There are billions of stars in the Milky Way galaxy, including our own Sun. To achieve not only the most detailed photographs but the most beautiful observations, we must all get as far away from light pollution as possible.
And it is that this obstacle, light pollution, not only deprives people of a wonderful view of the cosmos, but can also have serious consequences for health and the environment. In addition to wasting energy, widespread artificial lighting can lead to light-confused migratory birds crashing into walls, and baby sea turtles to become disoriented on their vital post-hatch journey to the ocean.
According to the International Dark Sky Association , less than a third of the world’s population lives under skies illuminated by natural light and the moon . That is why in this 2019 astronomical calendar we want to not only remember the astronomical events that are to come but also the importance of conserving our dark skies.
A night sky free from light pollution is important because it inspires people to tell stories. For almost all of human history, humanity has transmitted knowledge orally, and stories have become a way of remembering things about the world.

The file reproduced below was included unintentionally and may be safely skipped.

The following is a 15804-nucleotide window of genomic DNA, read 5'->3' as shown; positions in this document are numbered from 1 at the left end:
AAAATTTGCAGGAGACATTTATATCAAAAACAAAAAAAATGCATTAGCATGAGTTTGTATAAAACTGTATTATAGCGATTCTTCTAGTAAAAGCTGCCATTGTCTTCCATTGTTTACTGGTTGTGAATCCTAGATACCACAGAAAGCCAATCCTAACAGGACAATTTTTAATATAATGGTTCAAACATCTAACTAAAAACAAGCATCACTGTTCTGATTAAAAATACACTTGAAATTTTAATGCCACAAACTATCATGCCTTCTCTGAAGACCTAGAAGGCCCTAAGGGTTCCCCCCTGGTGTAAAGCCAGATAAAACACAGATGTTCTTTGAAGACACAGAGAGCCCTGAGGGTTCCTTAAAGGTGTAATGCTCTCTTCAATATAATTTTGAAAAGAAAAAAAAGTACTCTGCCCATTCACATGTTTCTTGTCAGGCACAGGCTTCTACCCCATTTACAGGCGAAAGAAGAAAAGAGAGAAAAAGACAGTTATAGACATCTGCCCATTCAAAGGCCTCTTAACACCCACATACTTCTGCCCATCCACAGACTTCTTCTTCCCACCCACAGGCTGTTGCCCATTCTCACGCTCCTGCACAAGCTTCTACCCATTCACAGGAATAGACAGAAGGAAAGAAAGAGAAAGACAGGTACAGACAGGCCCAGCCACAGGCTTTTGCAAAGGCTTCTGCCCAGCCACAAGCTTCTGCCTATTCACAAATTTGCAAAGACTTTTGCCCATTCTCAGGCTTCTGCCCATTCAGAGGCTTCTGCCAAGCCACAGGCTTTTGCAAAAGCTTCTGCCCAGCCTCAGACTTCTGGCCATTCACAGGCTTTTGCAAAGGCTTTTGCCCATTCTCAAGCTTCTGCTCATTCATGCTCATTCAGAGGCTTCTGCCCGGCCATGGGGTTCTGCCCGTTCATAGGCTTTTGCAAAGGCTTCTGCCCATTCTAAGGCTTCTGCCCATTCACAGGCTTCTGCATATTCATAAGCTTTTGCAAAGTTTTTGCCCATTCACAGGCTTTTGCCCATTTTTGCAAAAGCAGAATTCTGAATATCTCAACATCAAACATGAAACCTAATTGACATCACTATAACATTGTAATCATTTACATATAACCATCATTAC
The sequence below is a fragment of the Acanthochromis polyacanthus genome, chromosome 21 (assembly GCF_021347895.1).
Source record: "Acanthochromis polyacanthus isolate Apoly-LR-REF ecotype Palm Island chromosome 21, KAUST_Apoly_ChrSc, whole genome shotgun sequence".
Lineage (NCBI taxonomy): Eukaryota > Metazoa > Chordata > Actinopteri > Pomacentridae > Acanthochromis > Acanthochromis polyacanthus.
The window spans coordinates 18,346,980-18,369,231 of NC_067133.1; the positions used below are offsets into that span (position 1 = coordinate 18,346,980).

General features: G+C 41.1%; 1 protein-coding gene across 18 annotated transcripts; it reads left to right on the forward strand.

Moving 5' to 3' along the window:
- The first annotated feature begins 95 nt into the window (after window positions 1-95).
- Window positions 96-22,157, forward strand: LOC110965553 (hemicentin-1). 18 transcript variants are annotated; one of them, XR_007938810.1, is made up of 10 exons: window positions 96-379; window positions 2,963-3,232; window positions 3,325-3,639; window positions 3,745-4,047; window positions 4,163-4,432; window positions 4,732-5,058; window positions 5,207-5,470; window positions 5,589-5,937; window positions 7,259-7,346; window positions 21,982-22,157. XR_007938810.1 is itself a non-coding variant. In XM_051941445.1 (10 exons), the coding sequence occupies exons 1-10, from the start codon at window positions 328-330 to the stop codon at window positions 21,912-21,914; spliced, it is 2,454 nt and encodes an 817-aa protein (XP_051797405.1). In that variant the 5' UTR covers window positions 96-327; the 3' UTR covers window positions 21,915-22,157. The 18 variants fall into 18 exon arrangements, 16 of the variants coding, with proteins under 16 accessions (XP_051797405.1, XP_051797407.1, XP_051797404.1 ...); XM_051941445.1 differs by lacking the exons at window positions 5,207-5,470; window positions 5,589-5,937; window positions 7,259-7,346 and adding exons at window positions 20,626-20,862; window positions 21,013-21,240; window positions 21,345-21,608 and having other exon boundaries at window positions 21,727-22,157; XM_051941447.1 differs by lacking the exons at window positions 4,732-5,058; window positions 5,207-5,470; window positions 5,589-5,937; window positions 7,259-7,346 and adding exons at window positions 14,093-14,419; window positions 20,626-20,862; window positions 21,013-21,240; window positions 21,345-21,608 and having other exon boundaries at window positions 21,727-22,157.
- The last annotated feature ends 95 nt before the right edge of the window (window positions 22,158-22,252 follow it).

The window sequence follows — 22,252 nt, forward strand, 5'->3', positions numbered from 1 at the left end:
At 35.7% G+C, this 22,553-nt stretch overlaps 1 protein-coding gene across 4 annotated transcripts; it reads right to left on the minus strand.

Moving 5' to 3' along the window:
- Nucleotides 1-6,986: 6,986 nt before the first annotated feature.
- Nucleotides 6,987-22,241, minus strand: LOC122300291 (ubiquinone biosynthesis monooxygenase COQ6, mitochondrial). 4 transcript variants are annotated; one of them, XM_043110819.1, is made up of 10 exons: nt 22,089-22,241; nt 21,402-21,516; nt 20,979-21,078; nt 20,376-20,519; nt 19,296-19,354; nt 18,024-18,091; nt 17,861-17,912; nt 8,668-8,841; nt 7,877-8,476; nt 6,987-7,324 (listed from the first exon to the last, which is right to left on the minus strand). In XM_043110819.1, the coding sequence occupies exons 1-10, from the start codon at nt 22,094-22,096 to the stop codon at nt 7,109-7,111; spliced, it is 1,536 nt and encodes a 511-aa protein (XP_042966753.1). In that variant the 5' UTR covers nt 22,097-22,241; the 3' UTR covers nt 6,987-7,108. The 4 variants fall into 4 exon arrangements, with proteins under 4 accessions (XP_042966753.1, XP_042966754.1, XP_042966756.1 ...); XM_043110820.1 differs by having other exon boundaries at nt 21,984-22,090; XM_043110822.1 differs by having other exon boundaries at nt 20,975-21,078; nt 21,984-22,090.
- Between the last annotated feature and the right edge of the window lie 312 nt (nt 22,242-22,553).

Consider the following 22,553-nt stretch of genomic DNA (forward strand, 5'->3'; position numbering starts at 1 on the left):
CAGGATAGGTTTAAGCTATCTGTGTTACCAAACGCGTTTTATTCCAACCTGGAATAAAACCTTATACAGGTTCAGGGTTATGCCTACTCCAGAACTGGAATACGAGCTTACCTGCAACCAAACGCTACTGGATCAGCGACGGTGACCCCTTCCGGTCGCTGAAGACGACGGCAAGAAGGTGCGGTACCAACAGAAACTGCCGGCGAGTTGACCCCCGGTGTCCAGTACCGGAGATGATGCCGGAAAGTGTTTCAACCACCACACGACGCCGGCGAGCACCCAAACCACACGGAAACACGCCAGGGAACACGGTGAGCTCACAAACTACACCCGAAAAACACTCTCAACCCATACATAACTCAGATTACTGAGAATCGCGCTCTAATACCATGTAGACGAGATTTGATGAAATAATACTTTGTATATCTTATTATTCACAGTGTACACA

During the long winter nights, before there were electric lights, television or computers, people would sit by the fire and share their stories. Because these people could see the night sky while telling stories, when they recognized a constellation they could say: “That constellation reminds me of a story” …
When our ancestors gazed at the sky, they remembered stories, and those stories contained information that explained their traditions and collective knowledge.
If we lose contact with the night sky, little by little we will also lose contact with ourselves.
So, we review this 2019 astronomical calendar month by month, not forgetting that dark skies are a precious asset that we must maintain.
What will the next few months hold for us?